Number of Republicans considering a run against Flake on the rise

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Ted Simons: Up next on Arizona Horizon. Jeff flake's senate seat is tracking a lot of attention from fellow republicans. Confederate monuments in Arizona. A new report looked at the impact of the arts on the local economy. Those stories next on "Arizona Horizon."

Ted Simons: Welcome to "Arizona Horizon." The court struck down flight path changes in the FAA. It rule in favor of the city of phoenix that claimed the changes were arbitrary and capricious and violated laws. The FAA said it improved safety and efficiency. The court order does not take effect until FAA has an opportunity to ask for a hearing. Ed Zirker said they should conduct a review of a police response, the protest of president trump's rally. It's needed to ensure confidence in the department. The police were aggressive and violent. Police chief Jerry Williams said they acted appropriately and with appropriate force. Solar panels near monument valley started to produce electricity for the Navajo nation, enough to power 13,000 homes. The facility is the first utility scale solar project to go operational on the Navajo nation. All of this as the region prepares for the December 2019 closure of the coal fire Navajo generated station. Increasing number of republicans are eyeing Jeff Flake's U.S. senate seat. Those expressing interest are Jeff Dewitt, Robert Gram, Kelly Ward who's already announced the candidacy. And even Joe Arpaio who says lots of people are asking him to run. Here to talk about all of this is political consultant Wes Gullet, the CEO of strategic communications. Been a while. Good to have you here. Why are so many republicans thinking of running against a fellow republican.

Wes Gullet: I think in the new world order we have with President Trump, anything is possible. And Jeff Flake has not made himself a big friend of the president's, even though he votes with him all the time, the president and Jeff -- senator Flake have butted heads. I think republicans are seeing an opportunity. They see polling numbers that are not flattering for senator Flake and they think they can get in.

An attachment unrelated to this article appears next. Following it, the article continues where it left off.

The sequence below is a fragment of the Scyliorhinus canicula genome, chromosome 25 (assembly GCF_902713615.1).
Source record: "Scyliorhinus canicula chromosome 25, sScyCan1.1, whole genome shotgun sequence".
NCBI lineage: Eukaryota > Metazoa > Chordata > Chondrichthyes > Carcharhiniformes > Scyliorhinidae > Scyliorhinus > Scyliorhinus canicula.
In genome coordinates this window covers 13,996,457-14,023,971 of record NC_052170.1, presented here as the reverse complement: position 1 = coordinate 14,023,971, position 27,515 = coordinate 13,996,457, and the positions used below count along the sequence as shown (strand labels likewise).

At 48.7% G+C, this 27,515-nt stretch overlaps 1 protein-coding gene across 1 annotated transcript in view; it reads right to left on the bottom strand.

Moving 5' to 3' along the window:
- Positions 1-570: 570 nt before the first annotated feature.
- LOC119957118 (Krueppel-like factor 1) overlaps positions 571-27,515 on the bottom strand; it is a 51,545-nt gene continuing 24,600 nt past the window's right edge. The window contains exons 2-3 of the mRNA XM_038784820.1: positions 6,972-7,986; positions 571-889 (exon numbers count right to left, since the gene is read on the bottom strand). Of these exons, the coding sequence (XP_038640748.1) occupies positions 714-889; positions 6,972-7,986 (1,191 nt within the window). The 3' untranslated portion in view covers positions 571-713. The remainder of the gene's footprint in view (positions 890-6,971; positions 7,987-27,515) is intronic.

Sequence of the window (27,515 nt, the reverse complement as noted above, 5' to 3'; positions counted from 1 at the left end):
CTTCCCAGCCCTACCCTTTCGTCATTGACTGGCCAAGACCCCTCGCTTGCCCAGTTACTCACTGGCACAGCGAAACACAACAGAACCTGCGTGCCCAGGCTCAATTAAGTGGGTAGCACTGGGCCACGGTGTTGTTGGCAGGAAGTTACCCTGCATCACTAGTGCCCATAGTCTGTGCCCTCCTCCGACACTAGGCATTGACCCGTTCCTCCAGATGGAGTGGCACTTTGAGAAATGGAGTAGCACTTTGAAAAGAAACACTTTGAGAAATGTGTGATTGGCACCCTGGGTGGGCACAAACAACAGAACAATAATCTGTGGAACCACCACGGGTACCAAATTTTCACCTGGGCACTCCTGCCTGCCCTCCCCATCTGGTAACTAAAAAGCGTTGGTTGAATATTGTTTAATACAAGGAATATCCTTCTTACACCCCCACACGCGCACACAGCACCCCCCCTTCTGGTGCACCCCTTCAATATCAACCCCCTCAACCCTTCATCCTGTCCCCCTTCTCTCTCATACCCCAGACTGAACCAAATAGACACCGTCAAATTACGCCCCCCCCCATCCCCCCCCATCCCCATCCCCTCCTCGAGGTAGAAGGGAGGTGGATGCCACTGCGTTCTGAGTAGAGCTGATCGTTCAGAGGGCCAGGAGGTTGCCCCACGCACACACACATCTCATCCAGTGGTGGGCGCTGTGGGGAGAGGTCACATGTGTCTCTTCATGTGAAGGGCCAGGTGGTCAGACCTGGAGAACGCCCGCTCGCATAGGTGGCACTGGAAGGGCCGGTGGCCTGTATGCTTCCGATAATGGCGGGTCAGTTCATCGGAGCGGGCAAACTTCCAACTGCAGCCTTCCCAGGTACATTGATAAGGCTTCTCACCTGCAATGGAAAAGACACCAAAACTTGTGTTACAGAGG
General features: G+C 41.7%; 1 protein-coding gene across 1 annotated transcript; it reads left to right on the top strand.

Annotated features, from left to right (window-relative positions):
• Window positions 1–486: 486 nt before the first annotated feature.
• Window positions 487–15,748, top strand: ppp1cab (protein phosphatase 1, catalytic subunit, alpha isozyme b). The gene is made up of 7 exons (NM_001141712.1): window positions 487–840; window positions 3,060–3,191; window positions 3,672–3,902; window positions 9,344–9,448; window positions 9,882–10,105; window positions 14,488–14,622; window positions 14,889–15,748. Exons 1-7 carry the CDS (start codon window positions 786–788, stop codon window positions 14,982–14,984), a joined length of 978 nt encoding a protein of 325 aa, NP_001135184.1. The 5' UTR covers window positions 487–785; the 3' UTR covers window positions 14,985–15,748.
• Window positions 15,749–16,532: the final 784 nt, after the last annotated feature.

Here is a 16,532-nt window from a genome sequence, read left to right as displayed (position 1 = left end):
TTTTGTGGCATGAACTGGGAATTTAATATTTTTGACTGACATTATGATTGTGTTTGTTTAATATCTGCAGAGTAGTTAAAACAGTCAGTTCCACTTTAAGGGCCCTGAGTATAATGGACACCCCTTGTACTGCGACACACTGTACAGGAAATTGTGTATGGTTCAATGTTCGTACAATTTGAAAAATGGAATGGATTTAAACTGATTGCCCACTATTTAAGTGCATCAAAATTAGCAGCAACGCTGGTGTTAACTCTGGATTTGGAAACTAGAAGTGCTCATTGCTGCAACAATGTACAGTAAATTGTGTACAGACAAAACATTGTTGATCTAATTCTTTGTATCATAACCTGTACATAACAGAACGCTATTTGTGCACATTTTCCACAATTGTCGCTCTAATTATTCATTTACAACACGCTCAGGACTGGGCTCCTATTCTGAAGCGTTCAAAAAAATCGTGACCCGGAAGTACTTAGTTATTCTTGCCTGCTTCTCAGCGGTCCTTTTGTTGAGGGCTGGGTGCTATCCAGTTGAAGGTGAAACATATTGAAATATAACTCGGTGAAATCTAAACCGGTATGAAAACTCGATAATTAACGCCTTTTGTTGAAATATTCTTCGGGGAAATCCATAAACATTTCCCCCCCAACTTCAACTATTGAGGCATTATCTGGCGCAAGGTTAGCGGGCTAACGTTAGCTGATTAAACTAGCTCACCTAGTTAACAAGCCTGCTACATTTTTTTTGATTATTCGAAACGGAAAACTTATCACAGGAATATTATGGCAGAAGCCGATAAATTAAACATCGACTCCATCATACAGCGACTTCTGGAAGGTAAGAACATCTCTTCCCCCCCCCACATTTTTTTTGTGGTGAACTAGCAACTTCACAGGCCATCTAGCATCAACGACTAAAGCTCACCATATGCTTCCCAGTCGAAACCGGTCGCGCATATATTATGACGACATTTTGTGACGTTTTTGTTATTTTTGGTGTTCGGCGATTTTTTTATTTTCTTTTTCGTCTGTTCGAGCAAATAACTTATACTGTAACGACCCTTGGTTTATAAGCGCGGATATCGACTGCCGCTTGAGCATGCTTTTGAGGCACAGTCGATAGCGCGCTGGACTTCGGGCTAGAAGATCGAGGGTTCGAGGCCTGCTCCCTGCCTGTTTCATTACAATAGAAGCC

Ted Simons: Now, that suggests that everyone thinks that senator Flake is vulnerable to a primary challenge. Is he?

Wes Gullet: Anybody in Arizona is vulnerable to a primary challenge if you're not extremely conservative. And senator Flake has marked a position of being a little more moderate than most. His voting record is very conservative. But he was worked on immigration reform. He's worked on a number of things. He was -- a swing vote on getting rid of Obama care. Those kinds of things make him look like a moderate, even though the voting record is very conservative.

Ted Simons: All right, let's look at some of these possible challenges here. Jeff Dewitt, state treasurer, why would he run?

Wes Gullet: Well, he's looking for a step up. There's no question about that. He's very interested. Remember, he took on the governor on one, two, three. That was a big fight. He's not afraid of getting in a big fight. And he was the first person elected statewide in the nation to endorse president trump. So Trump likes him. He was C.O.O. of the Trump campaign. So he's close to the Trump people. If Trump people were mad, Dewitt would be a natural.

Ted Simons: He would beat Flake in the primary?

Wes Gullet: I don't think so.

Ted Simons: You don't think so? How come.

Wes Gullet: I don't think -- at this stage in the race, it's easy to say the incumbent is vulnerable. The incumbent can raise enormous amount of resources and have expenditures on his behalf, the money makes the player field a lot more level. And at the same time, the conservative voting record. Going to talk to moderates about the moderate positions vis-a-vis the president. If he can pull off a certain percentage of the conservatives with the conservative voting record and long time relationships in Arizona, it would be really attractive.

Ted Simons: It would seem so. Who is Robert Gram? Does he have a chance?